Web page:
How to make train rails as straight as they should be
Scientists have combined three different methods to better understand and predict the behaviour of materials in rails.
While riding a train one does not usually think of all the science employed to make it work. A recent publication by a group of scientists from Austria and Germany sheds light on the processes behind rail production.
The final step in the production of a railway track is to straighten the rollers. This complex step is fundamental to keep residual stresses to a minimum so that rails can be robust and long-lasting. Now for the first time, the group has characterised stress in "as-produced" rails, using an uncut section. To characterise the residual stresses, they have conducted neutron diffraction experiments at the FRM II Neutron Source, accessed thanks to NMI3 support, and also applied the contour method. They have then used the simulation model FEM to correlate the results. Even though the methods employed greatly differ from each other in terms of procedures and costs, they have obtained the same results with all three approaches. This shows that the FEM model is valid to characterise residual stresses in straightened railway rails.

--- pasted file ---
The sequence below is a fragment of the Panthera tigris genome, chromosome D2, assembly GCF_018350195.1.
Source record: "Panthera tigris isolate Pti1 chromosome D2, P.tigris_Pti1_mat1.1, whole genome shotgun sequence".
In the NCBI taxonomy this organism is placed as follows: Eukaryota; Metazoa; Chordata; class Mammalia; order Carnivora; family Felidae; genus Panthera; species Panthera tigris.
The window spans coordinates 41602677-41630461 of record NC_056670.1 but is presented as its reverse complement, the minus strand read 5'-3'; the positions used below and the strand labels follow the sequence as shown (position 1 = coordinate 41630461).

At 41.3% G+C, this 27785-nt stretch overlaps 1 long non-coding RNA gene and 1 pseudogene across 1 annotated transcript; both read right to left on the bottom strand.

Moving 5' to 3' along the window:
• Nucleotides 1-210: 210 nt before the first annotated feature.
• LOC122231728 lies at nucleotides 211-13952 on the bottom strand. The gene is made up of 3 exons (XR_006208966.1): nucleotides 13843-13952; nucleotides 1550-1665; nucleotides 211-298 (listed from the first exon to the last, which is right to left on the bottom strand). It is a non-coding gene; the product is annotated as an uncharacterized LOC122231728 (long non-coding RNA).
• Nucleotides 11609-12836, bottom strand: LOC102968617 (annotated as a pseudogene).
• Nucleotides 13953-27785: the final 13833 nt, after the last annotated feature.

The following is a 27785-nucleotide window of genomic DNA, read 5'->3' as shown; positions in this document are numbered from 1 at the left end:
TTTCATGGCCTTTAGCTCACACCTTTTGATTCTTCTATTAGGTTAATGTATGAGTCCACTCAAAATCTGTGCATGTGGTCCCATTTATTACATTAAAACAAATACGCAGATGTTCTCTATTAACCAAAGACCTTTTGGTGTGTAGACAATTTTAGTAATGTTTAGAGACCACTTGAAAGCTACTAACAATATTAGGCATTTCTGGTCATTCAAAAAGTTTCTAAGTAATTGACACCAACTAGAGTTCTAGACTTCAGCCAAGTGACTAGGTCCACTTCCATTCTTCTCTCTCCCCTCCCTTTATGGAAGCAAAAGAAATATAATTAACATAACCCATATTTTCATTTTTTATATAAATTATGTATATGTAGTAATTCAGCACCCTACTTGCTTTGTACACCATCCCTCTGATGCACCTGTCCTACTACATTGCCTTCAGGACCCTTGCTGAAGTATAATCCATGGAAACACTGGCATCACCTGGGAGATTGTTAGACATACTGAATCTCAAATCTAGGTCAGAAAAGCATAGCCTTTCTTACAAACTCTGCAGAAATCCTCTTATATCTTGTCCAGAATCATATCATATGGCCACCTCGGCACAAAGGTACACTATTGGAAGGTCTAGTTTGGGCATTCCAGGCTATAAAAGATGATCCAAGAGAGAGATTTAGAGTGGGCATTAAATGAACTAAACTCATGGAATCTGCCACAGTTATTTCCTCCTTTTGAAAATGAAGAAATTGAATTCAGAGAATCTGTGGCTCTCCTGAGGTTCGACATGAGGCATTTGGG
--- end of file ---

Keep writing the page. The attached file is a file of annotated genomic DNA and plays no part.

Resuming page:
We can now better understand and predict the straightening procedure. The group suggests that the position of the individual rollers and the forces applied by them influences the stresses on the rail. This work paves the way to the construction of more robust and enduring railways.